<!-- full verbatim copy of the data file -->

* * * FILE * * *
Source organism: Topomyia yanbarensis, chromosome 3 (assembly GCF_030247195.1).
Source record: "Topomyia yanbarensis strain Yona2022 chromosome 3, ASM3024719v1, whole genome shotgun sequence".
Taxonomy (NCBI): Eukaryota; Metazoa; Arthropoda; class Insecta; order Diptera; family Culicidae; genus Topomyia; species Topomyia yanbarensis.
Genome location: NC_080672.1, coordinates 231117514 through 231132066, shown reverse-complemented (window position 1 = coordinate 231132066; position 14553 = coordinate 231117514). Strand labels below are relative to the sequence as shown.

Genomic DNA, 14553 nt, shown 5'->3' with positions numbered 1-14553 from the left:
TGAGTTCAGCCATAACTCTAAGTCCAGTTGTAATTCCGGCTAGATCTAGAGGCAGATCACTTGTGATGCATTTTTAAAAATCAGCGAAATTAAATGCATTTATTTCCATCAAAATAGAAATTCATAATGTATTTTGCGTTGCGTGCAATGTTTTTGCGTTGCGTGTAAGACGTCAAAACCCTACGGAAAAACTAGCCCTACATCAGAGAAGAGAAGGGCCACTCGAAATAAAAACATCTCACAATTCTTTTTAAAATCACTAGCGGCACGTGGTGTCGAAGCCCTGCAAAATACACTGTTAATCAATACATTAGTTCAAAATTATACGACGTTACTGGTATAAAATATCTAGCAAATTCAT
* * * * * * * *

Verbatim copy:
Source organism: Topomyia yanbarensis, chromosome 3 (assembly GCF_030247195.1).
Source record: "Topomyia yanbarensis strain Yona2022 chromosome 3, ASM3024719v1, whole genome shotgun sequence".
Taxonomy (NCBI): Eukaryota; Metazoa; Arthropoda; class Insecta; order Diptera; family Culicidae; genus Topomyia; species Topomyia yanbarensis.
Genome location: NC_080672.1, coordinates 231117514 through 231132066, shown reverse-complemented (window position 1 = coordinate 231132066; position 14553 = coordinate 231117514). Strand labels below are relative to the sequence as shown.

Genomic DNA, 14553 nt, shown 5'->3' with positions numbered 1-14553 from the left:
TGAGTTCAGCCATAACTCTAAGTCCAGTTGTAATTCCGGCTAGATCTAGAGGCAGATCACTTGTGATGCATTTTTAAAAATCAGCGAAATTAAATGCATTTATTTCCATCAAAATAGAAATTCATAATGTATTTTGCGTTGCGTGCAATGTTTTTGCGTTGCGTGTAAGACGTCAAAACCCTACGGAAAAACTAGCCCTACATCAGAGAAGAGAAGGGCCACTCGAAATAAAAACATCTCACAATTCTTTTTAAAATCACTAGCGGCACGTGGTGTCGAAGCCCTGCAAAATACACTGTTAATCAATACATTAGTTCAAAATTATACGACGTTACTGGTATAAAATATCTAGCAAATTCAT